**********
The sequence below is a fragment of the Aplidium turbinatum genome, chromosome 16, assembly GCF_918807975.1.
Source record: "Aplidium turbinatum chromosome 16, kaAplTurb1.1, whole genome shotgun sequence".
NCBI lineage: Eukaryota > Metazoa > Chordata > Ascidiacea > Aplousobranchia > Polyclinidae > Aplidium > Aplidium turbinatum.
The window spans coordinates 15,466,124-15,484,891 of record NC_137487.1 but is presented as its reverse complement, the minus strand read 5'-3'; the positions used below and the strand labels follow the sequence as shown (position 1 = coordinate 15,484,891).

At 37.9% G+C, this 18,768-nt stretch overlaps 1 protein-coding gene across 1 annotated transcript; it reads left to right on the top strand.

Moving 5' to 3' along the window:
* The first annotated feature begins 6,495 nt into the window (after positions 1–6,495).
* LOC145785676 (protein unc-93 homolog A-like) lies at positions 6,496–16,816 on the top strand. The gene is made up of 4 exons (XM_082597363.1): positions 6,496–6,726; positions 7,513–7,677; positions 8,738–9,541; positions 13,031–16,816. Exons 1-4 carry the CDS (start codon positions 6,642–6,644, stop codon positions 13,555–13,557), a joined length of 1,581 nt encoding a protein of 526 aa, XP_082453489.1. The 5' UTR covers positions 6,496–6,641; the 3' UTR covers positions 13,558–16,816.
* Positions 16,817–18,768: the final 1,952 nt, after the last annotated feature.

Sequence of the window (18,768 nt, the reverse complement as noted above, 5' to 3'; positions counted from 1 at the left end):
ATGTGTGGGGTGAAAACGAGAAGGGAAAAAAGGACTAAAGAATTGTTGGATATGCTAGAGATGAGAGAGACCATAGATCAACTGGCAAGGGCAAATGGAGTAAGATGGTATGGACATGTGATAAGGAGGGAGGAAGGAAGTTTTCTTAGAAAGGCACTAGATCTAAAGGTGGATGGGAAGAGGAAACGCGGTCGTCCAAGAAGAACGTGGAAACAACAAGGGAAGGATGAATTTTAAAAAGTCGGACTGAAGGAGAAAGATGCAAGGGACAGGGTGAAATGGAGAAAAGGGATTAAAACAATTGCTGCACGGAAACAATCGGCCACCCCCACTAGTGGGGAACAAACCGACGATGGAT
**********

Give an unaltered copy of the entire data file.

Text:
The sequence below is a fragment of the Aplidium turbinatum genome, chromosome 16, assembly GCF_918807975.1.
Source record: "Aplidium turbinatum chromosome 16, kaAplTurb1.1, whole genome shotgun sequence".
NCBI lineage: Eukaryota > Metazoa > Chordata > Ascidiacea > Aplousobranchia > Polyclinidae > Aplidium > Aplidium turbinatum.
The window spans coordinates 15,466,124-15,484,891 of record NC_137487.1 but is presented as its reverse complement, the minus strand read 5'-3'; the positions used below and the strand labels follow the sequence as shown (position 1 = coordinate 15,484,891).

At 37.9% G+C, this 18,768-nt stretch overlaps 1 protein-coding gene across 1 annotated transcript; it reads left to right on the top strand.

Moving 5' to 3' along the window:
* The first annotated feature begins 6,495 nt into the window (after positions 1–6,495).
* LOC145785676 (protein unc-93 homolog A-like) lies at positions 6,496–16,816 on the top strand. The gene is made up of 4 exons (XM_082597363.1): positions 6,496–6,726; positions 7,513–7,677; positions 8,738–9,541; positions 13,031–16,816. Exons 1-4 carry the CDS (start codon positions 6,642–6,644, stop codon positions 13,555–13,557), a joined length of 1,581 nt encoding a protein of 526 aa, XP_082453489.1. The 5' UTR covers positions 6,496–6,641; the 3' UTR covers positions 13,558–16,816.
* Positions 16,817–18,768: the final 1,952 nt, after the last annotated feature.

Sequence of the window (18,768 nt, the reverse complement as noted above, 5' to 3'; positions counted from 1 at the left end):
ATGTGTGGGGTGAAAACGAGAAGGGAAAAAAGGACTAAAGAATTGTTGGATATGCTAGAGATGAGAGAGACCATAGATCAACTGGCAAGGGCAAATGGAGTAAGATGGTATGGACATGTGATAAGGAGGGAGGAAGGAAGTTTTCTTAGAAAGGCACTAGATCTAAAGGTGGATGGGAAGAGGAAACGCGGTCGTCCAAGAAGAACGTGGAAACAACAAGGGAAGGATGAATTTTAAAAAGTCGGACTGAAGGAGAAAGATGCAAGGGACAGGGTGAAATGGAGAAAAGGGATTAAAACAATTGCTGCACGGAAACAATCGGCCACCCCCACTAGTGGGGAACAAACCGACGATGGAT